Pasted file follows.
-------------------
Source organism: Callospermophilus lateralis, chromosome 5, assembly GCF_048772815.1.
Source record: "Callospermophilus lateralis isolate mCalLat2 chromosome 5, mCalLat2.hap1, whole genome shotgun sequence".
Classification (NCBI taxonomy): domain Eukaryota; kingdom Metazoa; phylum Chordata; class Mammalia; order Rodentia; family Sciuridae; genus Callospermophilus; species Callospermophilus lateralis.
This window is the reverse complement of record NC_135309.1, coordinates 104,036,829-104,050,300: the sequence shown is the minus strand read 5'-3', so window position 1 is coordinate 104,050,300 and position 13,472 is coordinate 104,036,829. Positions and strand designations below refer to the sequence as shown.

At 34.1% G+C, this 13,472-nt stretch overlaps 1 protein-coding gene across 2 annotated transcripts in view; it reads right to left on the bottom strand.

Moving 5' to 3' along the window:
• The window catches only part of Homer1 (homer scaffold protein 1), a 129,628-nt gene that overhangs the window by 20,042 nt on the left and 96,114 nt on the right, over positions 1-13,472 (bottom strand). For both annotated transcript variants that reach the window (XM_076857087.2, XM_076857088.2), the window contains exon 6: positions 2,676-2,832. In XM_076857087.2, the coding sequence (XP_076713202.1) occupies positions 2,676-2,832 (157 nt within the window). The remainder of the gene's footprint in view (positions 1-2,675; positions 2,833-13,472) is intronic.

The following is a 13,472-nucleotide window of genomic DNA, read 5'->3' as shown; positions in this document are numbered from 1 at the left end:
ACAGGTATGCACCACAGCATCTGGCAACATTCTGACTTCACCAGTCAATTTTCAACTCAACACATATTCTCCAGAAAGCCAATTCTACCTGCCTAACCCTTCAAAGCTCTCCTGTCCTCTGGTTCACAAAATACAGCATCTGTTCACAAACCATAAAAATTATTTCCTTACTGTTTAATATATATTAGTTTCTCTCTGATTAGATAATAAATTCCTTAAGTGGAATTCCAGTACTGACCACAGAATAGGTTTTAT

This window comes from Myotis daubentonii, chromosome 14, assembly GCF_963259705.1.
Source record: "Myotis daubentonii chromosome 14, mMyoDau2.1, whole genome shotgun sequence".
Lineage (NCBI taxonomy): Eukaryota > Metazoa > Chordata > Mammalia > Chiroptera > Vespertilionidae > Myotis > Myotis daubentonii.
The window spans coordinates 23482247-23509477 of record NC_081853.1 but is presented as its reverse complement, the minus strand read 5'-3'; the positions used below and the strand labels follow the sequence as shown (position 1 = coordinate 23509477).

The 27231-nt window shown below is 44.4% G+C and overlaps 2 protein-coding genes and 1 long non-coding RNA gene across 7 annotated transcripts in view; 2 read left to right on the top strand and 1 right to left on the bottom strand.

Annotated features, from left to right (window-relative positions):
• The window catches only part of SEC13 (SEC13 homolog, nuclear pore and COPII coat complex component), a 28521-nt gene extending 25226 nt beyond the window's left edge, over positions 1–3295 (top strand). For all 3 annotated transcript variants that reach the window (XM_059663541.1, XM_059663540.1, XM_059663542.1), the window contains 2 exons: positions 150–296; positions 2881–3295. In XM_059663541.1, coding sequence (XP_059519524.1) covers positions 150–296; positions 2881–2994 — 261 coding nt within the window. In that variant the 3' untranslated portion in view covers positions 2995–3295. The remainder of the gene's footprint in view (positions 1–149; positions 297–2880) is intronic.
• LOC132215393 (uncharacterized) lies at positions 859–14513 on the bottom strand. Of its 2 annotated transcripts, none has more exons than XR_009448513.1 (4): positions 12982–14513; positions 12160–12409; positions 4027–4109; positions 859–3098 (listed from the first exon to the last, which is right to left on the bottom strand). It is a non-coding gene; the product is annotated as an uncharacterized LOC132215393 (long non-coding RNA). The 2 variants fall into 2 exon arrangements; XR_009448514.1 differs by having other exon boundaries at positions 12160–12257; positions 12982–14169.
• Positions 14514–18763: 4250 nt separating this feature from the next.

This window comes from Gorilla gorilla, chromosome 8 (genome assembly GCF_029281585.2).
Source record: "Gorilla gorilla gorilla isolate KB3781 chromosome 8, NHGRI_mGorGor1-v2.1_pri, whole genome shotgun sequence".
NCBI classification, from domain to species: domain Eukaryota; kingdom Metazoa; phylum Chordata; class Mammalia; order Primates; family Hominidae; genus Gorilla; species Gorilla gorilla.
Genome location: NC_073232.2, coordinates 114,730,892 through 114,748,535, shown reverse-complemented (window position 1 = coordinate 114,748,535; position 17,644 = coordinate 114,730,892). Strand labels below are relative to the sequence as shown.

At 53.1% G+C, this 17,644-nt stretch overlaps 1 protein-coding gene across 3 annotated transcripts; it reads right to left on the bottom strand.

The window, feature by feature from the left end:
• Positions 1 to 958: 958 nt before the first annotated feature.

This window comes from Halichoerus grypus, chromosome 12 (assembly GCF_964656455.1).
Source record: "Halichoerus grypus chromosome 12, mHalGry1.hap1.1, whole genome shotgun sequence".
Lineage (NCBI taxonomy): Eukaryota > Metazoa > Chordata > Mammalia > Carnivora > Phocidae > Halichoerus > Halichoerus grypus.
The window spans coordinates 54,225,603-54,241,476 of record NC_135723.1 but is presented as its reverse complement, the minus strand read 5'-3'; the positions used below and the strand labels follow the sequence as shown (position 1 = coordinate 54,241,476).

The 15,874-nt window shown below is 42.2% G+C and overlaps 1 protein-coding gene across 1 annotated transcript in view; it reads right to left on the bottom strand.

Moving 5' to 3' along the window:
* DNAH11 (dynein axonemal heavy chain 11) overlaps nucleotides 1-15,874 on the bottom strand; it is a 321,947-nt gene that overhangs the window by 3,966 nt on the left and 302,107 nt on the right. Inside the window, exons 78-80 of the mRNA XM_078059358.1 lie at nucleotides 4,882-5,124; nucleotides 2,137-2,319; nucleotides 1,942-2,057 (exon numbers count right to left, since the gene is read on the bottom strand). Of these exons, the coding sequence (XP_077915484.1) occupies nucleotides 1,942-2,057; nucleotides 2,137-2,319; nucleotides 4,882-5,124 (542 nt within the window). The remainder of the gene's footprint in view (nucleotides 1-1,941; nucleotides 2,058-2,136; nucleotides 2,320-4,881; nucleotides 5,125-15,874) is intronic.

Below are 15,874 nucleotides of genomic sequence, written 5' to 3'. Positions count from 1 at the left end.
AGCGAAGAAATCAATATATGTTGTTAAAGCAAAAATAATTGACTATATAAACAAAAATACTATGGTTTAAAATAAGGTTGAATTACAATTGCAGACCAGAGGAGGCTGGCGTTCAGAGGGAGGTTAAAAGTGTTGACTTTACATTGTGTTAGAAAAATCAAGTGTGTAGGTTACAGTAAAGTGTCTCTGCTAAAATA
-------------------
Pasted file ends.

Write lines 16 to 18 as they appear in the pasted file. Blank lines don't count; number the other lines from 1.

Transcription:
• The window catches only part of SEC13 (SEC13 homolog, nuclear pore and COPII coat complex component), a 28521-nt gene extending 25226 nt beyond the window's left edge, over positions 1–3295 (top strand). For all 3 annotated transcript variants that reach the window (XM_059663541.1, XM_059663540.1, XM_059663542.1), the window contains 2 exons: positions 150–296; positions 2881–3295. In XM_059663541.1, coding sequence (XP_059519524.1) covers positions 150–296; positions 2881–2994 — 261 coding nt within the window. In that variant the 3' untranslated portion in view covers positions 2995–3295. The remainder of the gene's footprint in view (positions 1–149; positions 297–2880) is intronic.
• LOC132215393 (uncharacterized) lies at positions 859–14513 on the bottom strand. Of its 2 annotated transcripts, none has more exons than XR_009448513.1 (4): positions 12982–14513; positions 12160–12409; positions 4027–4109; positions 859–3098 (listed from the first exon to the last, which is right to left on the bottom strand). It is a non-coding gene; the product is annotated as an uncharacterized LOC132215393 (long non-coding RNA). The 2 variants fall into 2 exon arrangements; XR_009448514.1 differs by having other exon boundaries at positions 12160–12257; positions 12982–14169.
• Positions 14514–18763: 4250 nt separating this feature from the next.